You've spent time making sure your yard looks more than "just okay." That means landscape maintenance is absolutely essential. Why spend money on a pro to design the space, plant colorful blooms, get your grass in top shape and more when you're not going to care for it? Oh, but you do care for your yard. You water it, make sure the crass gets cut, weed and mulch. But, your yard is still lacking. Why? You have pets. Specifically, you have dogs.
Your fur babies are why you wanted a house with a big backyard. You fenced it in and now have the perfect pet-friendly play space. Here's the thing – your dogs use the grass as their bathroom. And that leaves behind ugly brown spots on your formerly green grass. What can you do to prevent the doggie destruction of your landscape?
Understanding the Problem
The first step to getting help for your situation is understanding the problem. A dog's urine contains nitrogen waste products. When the urine puddles on your lawn, it thoroughly soaks the grass with the nitrogen by-products. This leads to burns (on the grass, not your pet).
You can't change the nitrogen content in your dog's urine. That just won't happen. Have pet owners tried to eliminate some of that nitrogen content by modifying their dogs' diets? Some have. But, this isn't advisable. Giving your dog a substandard diet just to save your yard is never acceptable. That means you need to look for other ways to continue on with your landscape maintenance, while still letting the dog out.
Simply watering your lawn won't prevent or correct dog urine damage. But, it may slow it down or decrease the effects. When your lawn is water-starved, it's waiting for liquid (and liquid) to drag down to the roots. If that liquid is dog urine, and not water, the grass isn't going to respond well. Instead of getting the water it needs (and that it thinks it's getting), the grass is getting urine. Make sure to adequately water your lawn to slow this type of damage from happening – especially during drought conditions.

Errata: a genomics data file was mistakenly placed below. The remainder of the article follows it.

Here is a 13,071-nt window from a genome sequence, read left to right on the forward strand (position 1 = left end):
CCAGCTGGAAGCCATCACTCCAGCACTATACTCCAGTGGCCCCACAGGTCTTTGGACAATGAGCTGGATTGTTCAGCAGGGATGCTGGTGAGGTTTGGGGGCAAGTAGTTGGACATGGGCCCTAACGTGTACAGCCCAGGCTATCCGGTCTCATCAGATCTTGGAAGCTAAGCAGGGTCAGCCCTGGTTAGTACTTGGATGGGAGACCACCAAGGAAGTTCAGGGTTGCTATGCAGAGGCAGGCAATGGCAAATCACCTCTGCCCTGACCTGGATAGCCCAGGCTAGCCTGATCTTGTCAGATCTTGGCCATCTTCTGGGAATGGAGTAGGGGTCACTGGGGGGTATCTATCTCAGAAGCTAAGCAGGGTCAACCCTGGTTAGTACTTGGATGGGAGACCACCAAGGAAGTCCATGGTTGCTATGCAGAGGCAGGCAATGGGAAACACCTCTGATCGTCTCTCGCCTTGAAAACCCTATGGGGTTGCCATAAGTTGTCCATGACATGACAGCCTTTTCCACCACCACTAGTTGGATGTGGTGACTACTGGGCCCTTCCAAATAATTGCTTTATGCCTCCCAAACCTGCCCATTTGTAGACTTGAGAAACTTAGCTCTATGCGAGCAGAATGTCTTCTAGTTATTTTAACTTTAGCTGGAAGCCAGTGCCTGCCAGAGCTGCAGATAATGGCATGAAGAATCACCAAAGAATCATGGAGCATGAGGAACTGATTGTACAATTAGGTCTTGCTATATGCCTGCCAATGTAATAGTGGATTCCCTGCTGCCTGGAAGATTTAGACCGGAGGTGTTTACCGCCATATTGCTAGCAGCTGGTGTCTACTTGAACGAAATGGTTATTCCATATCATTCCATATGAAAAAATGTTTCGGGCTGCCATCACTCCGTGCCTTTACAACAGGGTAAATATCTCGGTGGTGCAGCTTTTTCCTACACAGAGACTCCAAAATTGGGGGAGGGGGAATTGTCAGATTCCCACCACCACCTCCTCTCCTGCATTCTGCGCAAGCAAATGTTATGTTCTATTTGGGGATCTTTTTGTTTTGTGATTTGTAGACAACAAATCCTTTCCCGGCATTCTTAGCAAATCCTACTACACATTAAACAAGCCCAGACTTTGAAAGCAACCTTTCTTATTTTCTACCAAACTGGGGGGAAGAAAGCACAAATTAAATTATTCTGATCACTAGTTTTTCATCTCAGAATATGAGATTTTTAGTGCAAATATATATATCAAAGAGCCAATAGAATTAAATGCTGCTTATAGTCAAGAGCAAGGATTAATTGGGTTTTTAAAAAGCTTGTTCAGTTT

Along with regular watering, spraying down a dog urine area immediately after the dog does their business can help to dilute the nitrogen content. This makes it less likely that you'll see large burn areas.
Yes, you can reseed the dog burn areas. But, that takes a lot of effort (and can get costly). Instead of trying to constantly seed various patches of grass, train your dog to go in one spot. Obviously, your dog will destroy the grass in that "one spot." Keep in mind, one tiny area of damage is better than an entire yard filled with burns. Pick a space that isn't out on the open or is hidden by shrubs and other plants. This makes the spot not so noticeable.
Your pet is your best friend. With that in mind, you want them to have the run of the yard. But, you also spend plenty of landscape maintenance and don't want to ruin your lawn. By understanding the problem, water properly and using a few training tricks, you can minimize the effects and keep your outdoor space looking green.Share
26 July 2017
My name is Michelle Landon. When I was a little girl, I loved helping my mother and grandmother in the garden. My passion for gardening grew, and in my adult years, it became my number one hobby. I have lived in apartments and mastered the art of having container gardens. I now have over an acre of land and can grow just about anything. My dream was to one day have a greenhouse and be able to grow all the flowers my heart desired. Six years ago I got my first small greenhouse and was able to start bringing my gardening dream to fruition. Today I have two greenhouses and working in them is even better than I imagined. I would like to share my greenhouse gardening experiences with you.